The continuation of the series started here, this is Mike’s side of the story.
Mike’s story is simple and sweet, not unlike Mike himself, but a good deal shorter than he is. He’s my younger brother, but not my little brother. My family hasn’t stopped reminding me of that since high school, when Mike inched past my five and three-quarters feet while he was still attending the junior high.
When I got back from teaching overseas, Mike was in college, working on a graduate degree. With the gap between our ages, we have never been the closest brothers, and my time abroad furthered the distance. However, we kept in touch, and after he proposed to his fiancée, he even asked me to be his best man. I suspect family loyalty played a large role in his request. Not that there weren’t other factors, but Mike has always done what a Midwestern son is expected to do, and I have never won a brother-of-the-year award.
He understood early on in life that if you do X, and you do Y, then Z happens. Life is logical, and he struggles when it doesn’t adhere to the formula. He studied in high school and joined the football team so he could go to college. He took out student loans to go to college and studied business so he when he finishes, he will have a good job that will repay the loans. He dated young women and was respectful to them even when they weren’t to him, so one day he could marry a good one and have a good family; X + Y = Z.
When Mike called on a Saturday afternoon, I was surprised but happy to talk. Mike started the conversation with: “Hey, I need some advice.”
“What’s up?” I assumed it was about the usual topics, our family or his fiancée.
“I was arrested last night, and I’m not sure what to do.” I couldn’t remember him ever having an altercation with an authority figure other than our father. Mike was also over 21 and had never touched a drug in his life, so I had no stereotypical early-adulthood pitfall to guess at that might have caught him.
Mike started his story by explaining that “a football friend from high school came in town.” The night before was a Friday night, so they went out to a bar with some other football players from the college Mike attended. I had watched Mike play during his final year of eligibility, so I knew the guys were all bound to be big, but not Division I sized.
They began, and finished, their drinking at a small bar they regularly visited, close to the campus. Mike has a voice and personality to match his size, so I am sure that he and his friends were noticed by the few other patrons in the bar. Mike’s high school friend, James, found himself to be the odd man out in the group of college friends.
Whether James wanted attention and got more than he hoped for, wanted to prove himself, or simply became bored, he found a fight with a group of locals. After they had exited to finish the argument in the parking lot, like a bad television show, the bartender informed the remaining football players that one of the guys mentioned having a knife as he walked out.
Mike knew that drinking and loud guys sometimes led to fights and might have let James sort out the mess on his own, but the news of a knife brought him out to the parking lot. Hearing Mike describe the scene reinforces the parallels to a bad television drama. The fight had finished as quickly as it started, and James had won without help before his drinking companions made it outside. He emerged with nothing worse than a single slash down his arm.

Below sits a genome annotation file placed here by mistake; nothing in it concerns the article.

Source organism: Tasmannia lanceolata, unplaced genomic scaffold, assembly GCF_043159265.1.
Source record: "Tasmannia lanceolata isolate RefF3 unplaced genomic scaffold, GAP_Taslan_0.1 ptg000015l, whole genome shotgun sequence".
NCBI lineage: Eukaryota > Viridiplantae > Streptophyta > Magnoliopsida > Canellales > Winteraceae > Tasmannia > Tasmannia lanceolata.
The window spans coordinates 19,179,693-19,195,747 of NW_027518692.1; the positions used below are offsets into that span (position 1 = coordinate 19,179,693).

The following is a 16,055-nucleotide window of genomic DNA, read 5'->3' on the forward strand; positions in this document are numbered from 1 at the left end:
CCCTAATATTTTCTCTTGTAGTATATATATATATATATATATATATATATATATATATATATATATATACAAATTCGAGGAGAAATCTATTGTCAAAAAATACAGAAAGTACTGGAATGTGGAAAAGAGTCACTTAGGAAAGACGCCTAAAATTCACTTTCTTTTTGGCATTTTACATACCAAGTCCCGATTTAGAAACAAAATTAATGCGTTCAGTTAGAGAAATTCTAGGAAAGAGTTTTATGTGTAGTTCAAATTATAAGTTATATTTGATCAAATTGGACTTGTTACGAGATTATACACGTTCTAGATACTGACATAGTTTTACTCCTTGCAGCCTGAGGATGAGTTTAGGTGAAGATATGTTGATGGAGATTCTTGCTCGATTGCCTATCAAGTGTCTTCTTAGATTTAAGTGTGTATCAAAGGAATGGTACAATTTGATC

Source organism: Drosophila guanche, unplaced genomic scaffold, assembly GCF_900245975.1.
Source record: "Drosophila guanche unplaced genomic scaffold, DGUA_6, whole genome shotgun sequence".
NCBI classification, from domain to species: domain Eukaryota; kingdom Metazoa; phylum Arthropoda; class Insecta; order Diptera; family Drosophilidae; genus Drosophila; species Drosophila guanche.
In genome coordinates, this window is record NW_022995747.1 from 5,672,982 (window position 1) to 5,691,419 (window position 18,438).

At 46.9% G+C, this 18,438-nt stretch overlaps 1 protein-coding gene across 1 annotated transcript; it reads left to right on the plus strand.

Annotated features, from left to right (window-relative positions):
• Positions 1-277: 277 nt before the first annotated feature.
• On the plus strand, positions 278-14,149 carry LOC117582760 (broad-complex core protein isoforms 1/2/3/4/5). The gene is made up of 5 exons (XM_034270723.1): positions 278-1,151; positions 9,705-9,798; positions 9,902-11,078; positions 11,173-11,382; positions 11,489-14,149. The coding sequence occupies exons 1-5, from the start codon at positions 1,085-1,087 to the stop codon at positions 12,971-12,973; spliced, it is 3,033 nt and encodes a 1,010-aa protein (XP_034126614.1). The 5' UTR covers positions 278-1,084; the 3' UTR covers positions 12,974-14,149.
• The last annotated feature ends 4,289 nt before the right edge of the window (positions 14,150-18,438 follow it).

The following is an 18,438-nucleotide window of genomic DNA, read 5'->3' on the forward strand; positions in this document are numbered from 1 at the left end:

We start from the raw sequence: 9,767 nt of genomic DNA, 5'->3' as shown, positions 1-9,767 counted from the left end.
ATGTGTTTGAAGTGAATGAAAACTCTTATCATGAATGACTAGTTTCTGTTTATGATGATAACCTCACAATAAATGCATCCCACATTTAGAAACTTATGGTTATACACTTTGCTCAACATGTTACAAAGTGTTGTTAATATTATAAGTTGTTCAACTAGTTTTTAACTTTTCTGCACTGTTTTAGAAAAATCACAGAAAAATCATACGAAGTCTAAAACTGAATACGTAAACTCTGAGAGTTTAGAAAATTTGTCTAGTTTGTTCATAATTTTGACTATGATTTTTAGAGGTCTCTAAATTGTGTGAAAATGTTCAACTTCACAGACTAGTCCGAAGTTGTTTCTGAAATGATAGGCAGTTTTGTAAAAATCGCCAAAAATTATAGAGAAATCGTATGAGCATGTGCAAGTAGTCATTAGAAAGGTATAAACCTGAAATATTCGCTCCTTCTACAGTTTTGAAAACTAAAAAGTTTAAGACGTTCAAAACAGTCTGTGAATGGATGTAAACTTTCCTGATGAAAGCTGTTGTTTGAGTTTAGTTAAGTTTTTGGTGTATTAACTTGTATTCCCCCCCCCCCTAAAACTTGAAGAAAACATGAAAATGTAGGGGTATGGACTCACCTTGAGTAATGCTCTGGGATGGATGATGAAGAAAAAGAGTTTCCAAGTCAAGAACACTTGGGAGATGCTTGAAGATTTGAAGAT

Also, like a bad television show, everything is caught on tape. A security camera outside the bar videotaped James’ brief fight. It recorded Mike coming out as well, and catches him holding back a football player who thought the fight might continue.
The videotape is the only piece of evidence in the trial besides witness testimony. After a lull in action, it shows some new men in street clothes talking to the football players. Because it happens so suddenly the low-quality footage does not quite capture it, and you might have trouble seeing the punch one of the strangers throws without warning. But you can watch the boy fall to the ground afterwards. You can also watch Mike, once again restraining a fellow player, until both are pushed to the ground and handcuffed.
Sadly, you can’t hear anything. You can’t hear the inciting words when one of the strangers tells a player to get himself, and “his gay-ass haircut,” off the property. You also can’t hear any of the strangers identify themselves as police officers, and you definitely can’t hear them read the boys their rights; because none of those little legalities were ever spoken.
The next day, Mike paid his bond and left the police station with his fiancée and the charge of assaulting a police officer hanging over him. He spent six hours the night before, not sleeping and not knowing why he had been put in jail.
He spent most of Saturday dealing with phone calls. The first one from jail went to his fiancée. His fiancée called our parents who in turn called the police station. Mike listened as a woman working at the station—he doesn’t know if she was an officer or a civilian dispatcher—answered and refused to put Mike on the phone. When she hung up, she gleefully informed the precinct that “the big boy’s daddy wants him to call when he’s done.”
The police report doesn’t mention the taunting. It doesn’t mention Mike restraining his teammates. It describes an event that doesn’t resemble anything caught on tape, but one where a boy is sucker-punched for a Carroll-ian act that simultaneously was resisting an arrest for impeding the arrest of someone else, and where Mike puts an officer into a chokehold who is actually his teammate. To be fair to the police, their version of the events is much more entertaining, whereas Mike’s story is a bit depressing.